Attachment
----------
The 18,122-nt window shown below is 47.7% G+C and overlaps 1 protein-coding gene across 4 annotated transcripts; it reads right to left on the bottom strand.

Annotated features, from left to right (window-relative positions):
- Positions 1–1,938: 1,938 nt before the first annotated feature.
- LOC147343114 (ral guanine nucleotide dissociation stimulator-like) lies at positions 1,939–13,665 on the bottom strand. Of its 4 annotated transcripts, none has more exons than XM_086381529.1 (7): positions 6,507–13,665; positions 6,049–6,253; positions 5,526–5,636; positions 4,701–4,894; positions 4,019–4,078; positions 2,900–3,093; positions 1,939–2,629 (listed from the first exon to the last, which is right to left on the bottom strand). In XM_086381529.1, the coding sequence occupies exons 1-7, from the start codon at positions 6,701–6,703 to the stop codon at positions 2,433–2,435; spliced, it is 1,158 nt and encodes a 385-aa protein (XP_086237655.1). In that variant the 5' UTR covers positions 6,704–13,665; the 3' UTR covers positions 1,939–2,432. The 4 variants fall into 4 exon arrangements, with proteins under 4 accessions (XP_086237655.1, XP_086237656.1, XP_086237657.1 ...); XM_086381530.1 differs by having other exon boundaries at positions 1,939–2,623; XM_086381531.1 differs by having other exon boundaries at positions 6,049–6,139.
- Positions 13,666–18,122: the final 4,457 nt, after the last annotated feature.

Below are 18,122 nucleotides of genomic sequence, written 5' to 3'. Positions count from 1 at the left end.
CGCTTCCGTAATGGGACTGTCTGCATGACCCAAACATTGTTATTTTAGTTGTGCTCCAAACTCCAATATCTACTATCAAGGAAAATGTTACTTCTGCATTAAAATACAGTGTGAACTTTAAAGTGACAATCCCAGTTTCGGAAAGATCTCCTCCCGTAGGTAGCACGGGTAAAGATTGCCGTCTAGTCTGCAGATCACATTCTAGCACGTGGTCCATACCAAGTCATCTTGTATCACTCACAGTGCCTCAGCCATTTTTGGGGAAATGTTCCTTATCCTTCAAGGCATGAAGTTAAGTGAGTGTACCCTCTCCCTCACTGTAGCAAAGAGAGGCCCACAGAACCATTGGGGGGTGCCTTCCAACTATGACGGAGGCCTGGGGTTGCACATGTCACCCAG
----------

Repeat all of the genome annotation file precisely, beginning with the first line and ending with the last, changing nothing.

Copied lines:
The 18,122-nt window shown below is 47.7% G+C and overlaps 1 protein-coding gene across 4 annotated transcripts; it reads right to left on the bottom strand.

Annotated features, from left to right (window-relative positions):
- Positions 1–1,938: 1,938 nt before the first annotated feature.
- LOC147343114 (ral guanine nucleotide dissociation stimulator-like) lies at positions 1,939–13,665 on the bottom strand. Of its 4 annotated transcripts, none has more exons than XM_086381529.1 (7): positions 6,507–13,665; positions 6,049–6,253; positions 5,526–5,636; positions 4,701–4,894; positions 4,019–4,078; positions 2,900–3,093; positions 1,939–2,629 (listed from the first exon to the last, which is right to left on the bottom strand). In XM_086381529.1, the coding sequence occupies exons 1-7, from the start codon at positions 6,701–6,703 to the stop codon at positions 2,433–2,435; spliced, it is 1,158 nt and encodes a 385-aa protein (XP_086237655.1). In that variant the 5' UTR covers positions 6,704–13,665; the 3' UTR covers positions 1,939–2,432. The 4 variants fall into 4 exon arrangements, with proteins under 4 accessions (XP_086237655.1, XP_086237656.1, XP_086237657.1 ...); XM_086381530.1 differs by having other exon boundaries at positions 1,939–2,623; XM_086381531.1 differs by having other exon boundaries at positions 6,049–6,139.
- Positions 13,666–18,122: the final 4,457 nt, after the last annotated feature.

Below are 18,122 nucleotides of genomic sequence, written 5' to 3'. Positions count from 1 at the left end.
CGCTTCCGTAATGGGACTGTCTGCATGACCCAAACATTGTTATTTTAGTTGTGCTCCAAACTCCAATATCTACTATCAAGGAAAATGTTACTTCTGCATTAAAATACAGTGTGAACTTTAAAGTGACAATCCCAGTTTCGGAAAGATCTCCTCCCGTAGGTAGCACGGGTAAAGATTGCCGTCTAGTCTGCAGATCACATTCTAGCACGTGGTCCATACCAAGTCATCTTGTATCACTCACAGTGCCTCAGCCATTTTTGGGGAAATGTTCCTTATCCTTCAAGGCATGAAGTTAAGTGAGTGTACCCTCTCCCTCACTGTAGCAAAGAGAGGCCCACAGAACCATTGGGGGGTGCCTTCCAACTATGACGGAGGCCTGGGGTTGCACATGTCACCCAG